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China blasts Canada for Dalai 
Lama meeting
Politics Watch News Services
October 30, 2007, updated 10:30 a.m.

The Dalai Lama meets with Prime Minister Stephen Harper in the Prime Minister's Parliament Hill office on Monday, October 29, 2007. 
(Photo courtesy Parliamentary Press Gallery pool/Reuters).

OTTAWA  (PoliticsWatch.com) —  China's government warned of "consequences" Monday following Prime Minister Stephen Harper's unprecedented meeting with the Dalai Lama.  
"This is quite serious and there must be some consequences, an impact, on our relationship," Sun Lushan, an official with the Embassy of the People's Republic of China in Ottawa, said at a news conference. 

Lushan never elaborated on what the consequences would be. 

The warning came after Harper met for 40 minutes in his Parliament Hill office with the the exiled Tibetan leader. It was the first time a Canadian prime minister held a public meeting with the Dalai Lama

China considers the Dalai Lama a Tibetan "separatist."

Earlier on Monday, one government cabinet minister was downplaying suggestions the visit could increase tensions with China. When asked if the Dalai Lama's meeting with Harper could have negative trade and economic implications, Jason Kenney, secretary of state for multiculturalism told reporters, "I don't think so."

"The prime minister has made it clear in the past that foreign governments won't dictate who he meets with here in Canada and it's only appropriate for him to meet with an honourary Canadian citizen who also happens to be a Nobel Peace Prize laureate," Kenney told reporters on Parliament Hill.

Kenney pointed out that since Parliament granted honourary citizenship to the Dalai Lama, China's trade and tourism to Canada has increased. 

He later called Harper's meeting with the Dalai Lama "historical," but said he was not at liberty to reveal details about what the two men discussed. 

"I hope that the entire world gets the message that attacking a 72-year-old pacifist Buddhist monk who advocates nothing more than cultural autonomy for his people is counterproductive," Kenney said in an indirect jab at China.

The Conservative government's defiance of China on this visit is the latest episode exposing tensions in Canada-China relations. 

Last year during the Asia-Pacific Economic Co-operation conference in Vietnam, China's President Hu Jintao cancelled a meeting with Harper in a move considered a snub because of the prime minister's criticism of China's human rights record.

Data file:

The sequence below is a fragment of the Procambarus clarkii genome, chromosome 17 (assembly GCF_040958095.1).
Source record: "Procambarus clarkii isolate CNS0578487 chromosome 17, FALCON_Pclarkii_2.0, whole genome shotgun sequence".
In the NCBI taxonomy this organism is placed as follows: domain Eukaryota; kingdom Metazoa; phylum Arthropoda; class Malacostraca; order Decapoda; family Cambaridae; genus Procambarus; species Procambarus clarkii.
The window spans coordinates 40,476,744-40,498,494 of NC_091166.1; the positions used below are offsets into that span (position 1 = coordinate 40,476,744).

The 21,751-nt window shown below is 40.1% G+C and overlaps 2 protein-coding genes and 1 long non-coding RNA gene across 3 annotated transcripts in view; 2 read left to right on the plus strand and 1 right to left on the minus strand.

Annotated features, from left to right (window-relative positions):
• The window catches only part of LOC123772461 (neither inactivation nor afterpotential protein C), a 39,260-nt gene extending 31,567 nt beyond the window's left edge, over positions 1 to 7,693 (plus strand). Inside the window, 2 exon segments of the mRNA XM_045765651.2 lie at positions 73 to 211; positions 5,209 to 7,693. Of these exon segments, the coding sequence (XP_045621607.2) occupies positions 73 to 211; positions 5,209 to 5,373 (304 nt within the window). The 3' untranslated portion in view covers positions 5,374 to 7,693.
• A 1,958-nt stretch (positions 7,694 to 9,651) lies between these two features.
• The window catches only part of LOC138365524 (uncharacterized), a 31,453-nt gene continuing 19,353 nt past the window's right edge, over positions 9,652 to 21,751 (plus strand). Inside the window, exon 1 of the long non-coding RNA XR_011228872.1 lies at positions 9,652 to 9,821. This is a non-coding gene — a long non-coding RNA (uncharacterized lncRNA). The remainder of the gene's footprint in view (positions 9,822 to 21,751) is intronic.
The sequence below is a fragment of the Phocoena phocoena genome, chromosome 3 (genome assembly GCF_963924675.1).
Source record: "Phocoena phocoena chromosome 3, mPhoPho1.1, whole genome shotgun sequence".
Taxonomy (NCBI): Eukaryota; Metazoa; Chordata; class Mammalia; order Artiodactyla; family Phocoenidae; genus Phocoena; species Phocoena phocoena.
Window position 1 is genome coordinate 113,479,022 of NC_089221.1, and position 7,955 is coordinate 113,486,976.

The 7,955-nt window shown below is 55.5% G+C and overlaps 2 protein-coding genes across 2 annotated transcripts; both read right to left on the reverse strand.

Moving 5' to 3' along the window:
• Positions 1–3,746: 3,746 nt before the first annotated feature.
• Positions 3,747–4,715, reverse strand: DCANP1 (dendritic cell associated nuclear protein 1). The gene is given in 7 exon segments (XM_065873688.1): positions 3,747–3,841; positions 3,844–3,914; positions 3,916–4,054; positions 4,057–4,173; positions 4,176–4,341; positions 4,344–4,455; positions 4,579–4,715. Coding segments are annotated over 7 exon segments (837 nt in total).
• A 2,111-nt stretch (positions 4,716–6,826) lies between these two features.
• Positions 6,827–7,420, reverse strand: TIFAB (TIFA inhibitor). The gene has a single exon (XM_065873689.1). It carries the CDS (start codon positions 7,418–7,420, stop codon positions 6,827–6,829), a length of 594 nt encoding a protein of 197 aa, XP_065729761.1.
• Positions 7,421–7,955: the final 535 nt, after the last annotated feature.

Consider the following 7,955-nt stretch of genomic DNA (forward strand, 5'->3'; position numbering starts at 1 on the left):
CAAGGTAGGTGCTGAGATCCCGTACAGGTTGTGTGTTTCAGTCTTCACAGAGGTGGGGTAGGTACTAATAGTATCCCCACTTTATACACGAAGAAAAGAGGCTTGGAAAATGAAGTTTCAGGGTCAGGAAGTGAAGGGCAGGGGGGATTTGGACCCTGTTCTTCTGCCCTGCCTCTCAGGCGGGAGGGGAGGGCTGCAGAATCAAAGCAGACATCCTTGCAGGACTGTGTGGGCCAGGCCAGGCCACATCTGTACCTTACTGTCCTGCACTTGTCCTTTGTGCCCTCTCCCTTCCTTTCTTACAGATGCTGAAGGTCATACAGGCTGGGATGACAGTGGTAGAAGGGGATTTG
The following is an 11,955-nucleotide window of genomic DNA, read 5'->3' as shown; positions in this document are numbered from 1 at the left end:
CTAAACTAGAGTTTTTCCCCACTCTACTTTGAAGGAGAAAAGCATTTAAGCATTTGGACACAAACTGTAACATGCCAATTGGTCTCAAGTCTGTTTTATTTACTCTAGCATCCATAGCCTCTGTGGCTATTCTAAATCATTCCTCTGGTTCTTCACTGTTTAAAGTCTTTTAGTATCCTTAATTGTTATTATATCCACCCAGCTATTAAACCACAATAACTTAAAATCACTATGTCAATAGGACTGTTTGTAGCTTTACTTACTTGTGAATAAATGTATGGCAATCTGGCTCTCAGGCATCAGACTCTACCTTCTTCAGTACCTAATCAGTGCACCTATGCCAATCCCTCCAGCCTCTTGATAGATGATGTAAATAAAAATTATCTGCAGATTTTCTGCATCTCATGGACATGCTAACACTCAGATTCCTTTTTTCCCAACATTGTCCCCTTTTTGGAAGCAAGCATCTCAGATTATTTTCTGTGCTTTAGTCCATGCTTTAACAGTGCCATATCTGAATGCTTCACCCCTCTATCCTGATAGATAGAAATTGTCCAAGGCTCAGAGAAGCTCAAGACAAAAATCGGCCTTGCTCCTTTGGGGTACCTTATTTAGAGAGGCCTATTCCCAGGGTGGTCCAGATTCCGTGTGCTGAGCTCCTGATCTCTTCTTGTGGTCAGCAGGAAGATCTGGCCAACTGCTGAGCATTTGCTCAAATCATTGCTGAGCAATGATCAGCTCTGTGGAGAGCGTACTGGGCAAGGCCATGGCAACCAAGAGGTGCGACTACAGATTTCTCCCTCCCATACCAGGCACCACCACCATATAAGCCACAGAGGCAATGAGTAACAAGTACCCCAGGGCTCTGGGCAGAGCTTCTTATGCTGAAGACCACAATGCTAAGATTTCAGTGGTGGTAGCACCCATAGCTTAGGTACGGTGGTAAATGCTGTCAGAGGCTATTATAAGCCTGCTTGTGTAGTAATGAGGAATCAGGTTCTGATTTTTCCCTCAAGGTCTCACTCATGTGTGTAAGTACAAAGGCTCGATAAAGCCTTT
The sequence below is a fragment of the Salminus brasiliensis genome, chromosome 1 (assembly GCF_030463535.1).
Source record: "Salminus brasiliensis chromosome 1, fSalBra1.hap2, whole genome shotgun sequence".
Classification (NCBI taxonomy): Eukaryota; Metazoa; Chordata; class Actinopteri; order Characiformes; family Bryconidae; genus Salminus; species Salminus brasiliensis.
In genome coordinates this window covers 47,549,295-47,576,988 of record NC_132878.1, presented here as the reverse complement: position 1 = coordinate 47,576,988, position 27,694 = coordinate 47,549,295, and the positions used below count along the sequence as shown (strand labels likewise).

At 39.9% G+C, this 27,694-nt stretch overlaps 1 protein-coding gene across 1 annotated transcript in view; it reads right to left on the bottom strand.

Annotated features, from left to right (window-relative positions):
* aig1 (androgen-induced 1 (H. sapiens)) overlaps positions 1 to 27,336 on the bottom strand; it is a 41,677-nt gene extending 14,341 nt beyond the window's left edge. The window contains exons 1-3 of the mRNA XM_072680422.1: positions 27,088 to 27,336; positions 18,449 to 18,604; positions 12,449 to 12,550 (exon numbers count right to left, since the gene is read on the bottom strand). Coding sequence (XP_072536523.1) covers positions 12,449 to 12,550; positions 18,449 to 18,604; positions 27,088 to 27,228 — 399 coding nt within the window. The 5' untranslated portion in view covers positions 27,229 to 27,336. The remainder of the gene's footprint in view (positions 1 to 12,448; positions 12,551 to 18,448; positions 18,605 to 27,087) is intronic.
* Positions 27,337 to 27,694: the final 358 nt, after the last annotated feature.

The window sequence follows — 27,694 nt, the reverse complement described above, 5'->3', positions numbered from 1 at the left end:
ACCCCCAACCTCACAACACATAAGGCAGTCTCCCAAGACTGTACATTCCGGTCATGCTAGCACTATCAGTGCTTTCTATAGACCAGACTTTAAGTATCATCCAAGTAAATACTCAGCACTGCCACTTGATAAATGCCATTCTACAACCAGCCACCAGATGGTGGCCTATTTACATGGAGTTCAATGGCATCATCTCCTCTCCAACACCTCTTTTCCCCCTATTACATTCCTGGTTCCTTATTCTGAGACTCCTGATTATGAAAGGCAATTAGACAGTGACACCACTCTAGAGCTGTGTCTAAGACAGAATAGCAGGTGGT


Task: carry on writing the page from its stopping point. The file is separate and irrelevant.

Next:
In August, the prime minister publicly expressed concerns about the number of recalls of products made in China and said he would raise the issue at the North American Leaders' Summit in Montebello, Quebec. 
The Dalai Lama also met with Governor General Michaelle Jean and a number of MPs on Monday. He addressed a room of about 40 MPs and other guests at an event on Parliament Hill hosted by Canada's Parliamentary Friends of Tibet. 

Those in attendance included Conservative cabinet ministers Bev Oda and Monte Solberg, Green Party leader Elizabeth May and MPs from all four political parties on Parliament Hill, including Liberals Mauril Belanger and Maurizio Bevilacqua, the NDP's Brian Masse and Nathan Cullen and the Bloc's Michel Guimond

The Dalai Lama thanked Canada's MPs for bestowing honourary citizenship upon him in June and referred to Canada as his "home" now.

He praised Canada for its multiculturalism and bilingualism and its international standing in support of human rights and democracy. 

"It's really a country with genuine human harmony," he said.

In his address, the Dalai Lama denied accusations that he was a separatist and said his goal was not Tibetan independence, but Tibetan autonomy. 

Shortly after he became head of state for Tibet in 1950, communist forces from China invaded the country. The Dalai Lama has lived in exile in India since a failed Tibetan uprising in 1959. 

NDP MP Peggy Nash was among those MPs in attendance at the Dalai Lama's speech. 

Her Toronto-area riding has the largest community of Tibetans in Canada. 

Nash said the Canadian government should do more and use its relationship with China to "urge them to show leadership on granting full autonomy to Tibet."

"We should be aware of the investments that we have (in Tibet) and as a way to maintain our dialogue with them as we're urging them to take action," she told PoliticsWatch. 

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